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Volume 13 Number 6 1989



by Wolverhampton J. D. Stewart Business School, Wolverhampton Polytechnic

Introduction his article is concerned with describing two theoretical models and their practical application in bringing about organisation change. The relevance of the subject is taken as given since there is an abundance of literature both on reasons for organisations to consider changing themselves; e.g. 1992 [1]; and on methods/strategies/ techniques to utilise [2]. The models discussed here really amount to an overall framework within which the various methods and strategies can be utilised. The purpose of this is to provide a set of guidelines that will help determine which particular method or strategy is likely to be effective in differing circumstances. The content of the article will be most relevant to readers who are responsible for advising or deciding on planned change. In that sense the framework is only applicable in circumstances where a conscious decision has been taken to bring about some desired change. The framework rests on a number of key propositions. These are discussed in the next section.

The Propositions There are three propositions which need to be accepted if the framework is to have any validity. The first is simply this: change even at the level of the organisation, has to be observable or measurable to have any meaning. Organisations may consciously decide to change any of a whole range of their features. An indicative list could include the following: Size Performance Structure Information and control systems Markets Management style Culture

The suggestion that any one of those features could be changed in isolation is in itself debatable given what is known from systems theory. However, it is more often the case in practice that organisations do intend to change one feature in the belief that everything else



can and will stay the same. What is important is that the difference between the pre- and post-change situations can be observed or measured. Without the condition, planned organisation change is simply inconceivable. The implication of this is that organisation change is concerned with organisation behaviour. Some items from the indicative list are easier to observe or measure than others; e.g. size as opposed to management style, performance as opposed to culture. It remains the case, however, that a change in any of the features will produce a change in the way the organisation behaves [3]. It is behaviour which can be observed or measured. Having established that organisation change is about behaviour we can move onto the second and related proposition. It is this: organisation change requires individual change. This may seem an obvious statement but it is a factor which is often overlooked. A change in organisation behaviour cannot be achieved unless some or all of the individuals within the organisation change the way they behave. How can performance, management style, or culture change in an organisation unless people behave differently?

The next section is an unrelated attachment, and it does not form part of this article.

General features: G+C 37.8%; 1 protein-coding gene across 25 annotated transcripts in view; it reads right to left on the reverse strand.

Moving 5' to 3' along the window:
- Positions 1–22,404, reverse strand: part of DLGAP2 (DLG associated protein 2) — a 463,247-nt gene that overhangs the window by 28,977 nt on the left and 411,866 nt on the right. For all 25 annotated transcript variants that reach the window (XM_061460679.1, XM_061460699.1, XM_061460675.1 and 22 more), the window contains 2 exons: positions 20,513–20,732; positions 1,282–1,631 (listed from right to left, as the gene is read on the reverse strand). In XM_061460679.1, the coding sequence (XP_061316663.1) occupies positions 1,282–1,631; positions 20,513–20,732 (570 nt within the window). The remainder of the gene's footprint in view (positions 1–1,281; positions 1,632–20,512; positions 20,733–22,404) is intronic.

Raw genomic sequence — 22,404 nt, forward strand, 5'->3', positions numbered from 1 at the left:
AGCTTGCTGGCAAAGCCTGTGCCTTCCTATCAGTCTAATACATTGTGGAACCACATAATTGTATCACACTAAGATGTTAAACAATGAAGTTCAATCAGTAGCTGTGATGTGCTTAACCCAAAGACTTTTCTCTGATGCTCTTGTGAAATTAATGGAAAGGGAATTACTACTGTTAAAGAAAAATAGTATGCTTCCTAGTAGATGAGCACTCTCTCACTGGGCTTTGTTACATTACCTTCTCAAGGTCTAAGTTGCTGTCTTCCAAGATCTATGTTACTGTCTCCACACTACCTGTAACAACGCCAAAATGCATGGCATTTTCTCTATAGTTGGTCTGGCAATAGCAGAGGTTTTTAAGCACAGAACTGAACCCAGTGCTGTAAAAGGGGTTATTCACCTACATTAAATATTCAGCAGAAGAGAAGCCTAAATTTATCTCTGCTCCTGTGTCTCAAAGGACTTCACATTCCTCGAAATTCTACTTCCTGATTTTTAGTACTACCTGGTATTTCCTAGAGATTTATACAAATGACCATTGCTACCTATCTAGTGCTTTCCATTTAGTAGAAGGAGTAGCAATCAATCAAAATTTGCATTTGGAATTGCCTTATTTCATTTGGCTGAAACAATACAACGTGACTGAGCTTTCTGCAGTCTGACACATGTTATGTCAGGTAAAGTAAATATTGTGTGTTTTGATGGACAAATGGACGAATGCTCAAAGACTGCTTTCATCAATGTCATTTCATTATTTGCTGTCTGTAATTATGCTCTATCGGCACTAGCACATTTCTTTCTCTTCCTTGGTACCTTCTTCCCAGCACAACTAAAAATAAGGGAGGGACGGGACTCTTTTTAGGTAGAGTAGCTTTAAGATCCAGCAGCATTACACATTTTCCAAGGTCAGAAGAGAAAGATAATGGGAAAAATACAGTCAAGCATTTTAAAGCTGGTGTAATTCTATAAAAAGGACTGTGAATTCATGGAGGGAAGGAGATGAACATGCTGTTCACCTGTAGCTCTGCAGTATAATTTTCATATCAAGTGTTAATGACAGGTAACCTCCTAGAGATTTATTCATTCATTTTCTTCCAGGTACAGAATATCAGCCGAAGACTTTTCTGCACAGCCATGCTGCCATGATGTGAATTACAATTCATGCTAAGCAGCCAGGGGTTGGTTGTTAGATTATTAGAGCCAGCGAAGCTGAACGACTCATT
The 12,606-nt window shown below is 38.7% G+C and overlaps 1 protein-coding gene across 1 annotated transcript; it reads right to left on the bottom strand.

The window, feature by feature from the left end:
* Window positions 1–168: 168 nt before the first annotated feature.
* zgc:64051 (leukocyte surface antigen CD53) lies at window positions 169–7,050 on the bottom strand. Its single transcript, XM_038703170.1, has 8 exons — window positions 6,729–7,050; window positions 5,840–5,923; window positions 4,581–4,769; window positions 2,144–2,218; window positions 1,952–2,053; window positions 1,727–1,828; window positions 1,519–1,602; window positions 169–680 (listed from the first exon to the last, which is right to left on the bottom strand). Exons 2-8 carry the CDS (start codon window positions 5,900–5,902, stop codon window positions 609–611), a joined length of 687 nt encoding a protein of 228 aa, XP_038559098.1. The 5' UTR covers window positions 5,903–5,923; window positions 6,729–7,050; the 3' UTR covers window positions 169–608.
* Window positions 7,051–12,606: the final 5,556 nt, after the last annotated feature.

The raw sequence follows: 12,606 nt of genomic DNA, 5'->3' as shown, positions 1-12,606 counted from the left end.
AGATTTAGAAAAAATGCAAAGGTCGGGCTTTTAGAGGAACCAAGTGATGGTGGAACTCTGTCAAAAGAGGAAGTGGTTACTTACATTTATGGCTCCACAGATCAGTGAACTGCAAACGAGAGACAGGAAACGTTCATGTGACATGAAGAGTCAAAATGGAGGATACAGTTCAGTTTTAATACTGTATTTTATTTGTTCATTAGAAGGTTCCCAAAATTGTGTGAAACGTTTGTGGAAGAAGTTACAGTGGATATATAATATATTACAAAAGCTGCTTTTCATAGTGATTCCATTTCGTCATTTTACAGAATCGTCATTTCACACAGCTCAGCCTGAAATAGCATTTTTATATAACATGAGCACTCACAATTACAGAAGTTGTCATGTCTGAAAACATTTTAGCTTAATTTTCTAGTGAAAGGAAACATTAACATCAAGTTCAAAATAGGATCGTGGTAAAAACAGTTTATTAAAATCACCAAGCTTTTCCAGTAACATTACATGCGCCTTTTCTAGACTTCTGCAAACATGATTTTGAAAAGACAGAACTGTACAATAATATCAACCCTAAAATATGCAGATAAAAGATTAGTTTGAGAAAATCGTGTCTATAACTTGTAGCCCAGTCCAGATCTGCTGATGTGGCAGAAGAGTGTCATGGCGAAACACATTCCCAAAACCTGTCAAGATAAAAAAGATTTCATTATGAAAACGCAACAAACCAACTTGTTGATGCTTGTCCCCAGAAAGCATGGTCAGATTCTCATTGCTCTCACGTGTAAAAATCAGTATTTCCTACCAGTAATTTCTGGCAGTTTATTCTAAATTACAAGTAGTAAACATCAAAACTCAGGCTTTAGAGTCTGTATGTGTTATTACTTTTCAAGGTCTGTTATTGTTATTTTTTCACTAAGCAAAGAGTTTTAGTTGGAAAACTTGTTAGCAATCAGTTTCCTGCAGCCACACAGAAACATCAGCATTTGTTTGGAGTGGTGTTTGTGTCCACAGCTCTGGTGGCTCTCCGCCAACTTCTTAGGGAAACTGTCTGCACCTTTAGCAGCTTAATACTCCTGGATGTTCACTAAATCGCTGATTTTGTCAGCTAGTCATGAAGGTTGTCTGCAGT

evidence of readers' own experience will be enough to support that point! The need for individual behaviour change leads us to the final proposition. Individual behaviour change requires two conditions to be met. (a) Learning has to occur. (b) Motivation to apply the learning has to exist. Individual behaviour is partly a function of ability; i.e. what a person is able to do; and willingness; i.e. what a person wishes to do [5]. It is quite possible that individuals fail to behave as desired not because they are unwilling but because they are unable. Equally, it may be the case that they have the ability but are unwilling to apply it in practice. What is clear is that both conditions need to be met. It is worth noting here that the meaning attached to learning in this proposition is to do with acquisition of knowledge, skills and abilities. Debate about the wider role of learning in influencing or determining behaviour, including sources of motivation, will be left to psychologists. These then are the three propositions which underpin the rest of this article. A simple case has been made out to support each of them. If they appear unsound then what follows will be invalid. If, however, the propositions are accepted, the models and consequent framework will be useful in informing strategies for bringing about organisation change. The Models The first of two models is taken from a paper written by Hinings [6]. It suggests two critical variables which will affect the likely success of any planned change effort. These are the degree to which those affected accept there is a need for change; i.e. agree there is a problem; and secondly accept the appropriateness of the change being suggested or imposed, i.e. agree with the solution. These two variables can be combined in a simple matrix as in Figure 1 below. This matrix serves two useful purposes. First, it allows for an initial assessment of the potential success of any organisation change. Research can be carried out in the organisation to establish the current degree of agreement and acceptance which can be used either as a basis for decisions on what change to implement or to assess how much effort is likely to be needed to make a given change